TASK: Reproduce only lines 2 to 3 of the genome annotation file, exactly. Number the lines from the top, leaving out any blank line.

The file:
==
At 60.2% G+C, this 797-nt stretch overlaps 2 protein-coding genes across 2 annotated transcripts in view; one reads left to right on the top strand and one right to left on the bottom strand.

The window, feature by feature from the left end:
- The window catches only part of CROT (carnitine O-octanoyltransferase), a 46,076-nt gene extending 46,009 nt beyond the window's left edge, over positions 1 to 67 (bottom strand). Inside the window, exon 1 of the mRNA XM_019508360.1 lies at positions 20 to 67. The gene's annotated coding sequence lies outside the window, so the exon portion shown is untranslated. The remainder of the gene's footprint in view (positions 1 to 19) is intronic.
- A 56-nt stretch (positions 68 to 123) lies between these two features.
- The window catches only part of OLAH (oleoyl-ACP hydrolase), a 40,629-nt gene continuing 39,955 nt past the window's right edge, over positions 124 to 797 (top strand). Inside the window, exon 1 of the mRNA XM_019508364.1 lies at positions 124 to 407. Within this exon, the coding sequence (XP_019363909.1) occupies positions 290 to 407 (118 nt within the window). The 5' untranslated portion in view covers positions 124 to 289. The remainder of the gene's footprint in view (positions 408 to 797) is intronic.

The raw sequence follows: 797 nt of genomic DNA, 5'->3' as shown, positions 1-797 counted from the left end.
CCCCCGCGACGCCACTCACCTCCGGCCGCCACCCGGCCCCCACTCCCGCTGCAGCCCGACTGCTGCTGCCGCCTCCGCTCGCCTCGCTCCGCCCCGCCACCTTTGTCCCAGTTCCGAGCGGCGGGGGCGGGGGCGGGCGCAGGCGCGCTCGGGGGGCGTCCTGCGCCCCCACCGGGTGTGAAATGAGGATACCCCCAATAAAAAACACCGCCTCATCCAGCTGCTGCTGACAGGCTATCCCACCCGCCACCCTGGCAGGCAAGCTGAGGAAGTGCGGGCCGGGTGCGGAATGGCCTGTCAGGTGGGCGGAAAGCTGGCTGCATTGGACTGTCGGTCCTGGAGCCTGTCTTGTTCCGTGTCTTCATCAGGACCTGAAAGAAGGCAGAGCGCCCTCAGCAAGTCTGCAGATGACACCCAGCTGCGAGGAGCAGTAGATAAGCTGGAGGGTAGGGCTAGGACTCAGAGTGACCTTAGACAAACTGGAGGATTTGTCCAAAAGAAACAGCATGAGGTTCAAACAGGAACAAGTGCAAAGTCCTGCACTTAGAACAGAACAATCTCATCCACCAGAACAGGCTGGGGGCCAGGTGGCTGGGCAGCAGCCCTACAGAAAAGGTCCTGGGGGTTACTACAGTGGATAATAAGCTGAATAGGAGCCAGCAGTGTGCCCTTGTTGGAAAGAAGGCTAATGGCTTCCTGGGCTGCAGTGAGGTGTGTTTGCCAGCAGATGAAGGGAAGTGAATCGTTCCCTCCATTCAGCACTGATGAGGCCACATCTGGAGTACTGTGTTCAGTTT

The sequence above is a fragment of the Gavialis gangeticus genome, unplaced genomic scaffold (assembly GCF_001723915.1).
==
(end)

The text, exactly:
The window, feature by feature from the left end:
- The window catches only part of CROT (carnitine O-octanoyltransferase), a 46,076-nt gene extending 46,009 nt beyond the window's left edge, over positions 1 to 67 (bottom strand). Inside the window, exon 1 of the mRNA XM_019508360.1 lies at positions 20 to 67. The gene's annotated coding sequence lies outside the window, so the exon portion shown is untranslated. The remainder of the gene's footprint in view (positions 1 to 19) is intronic.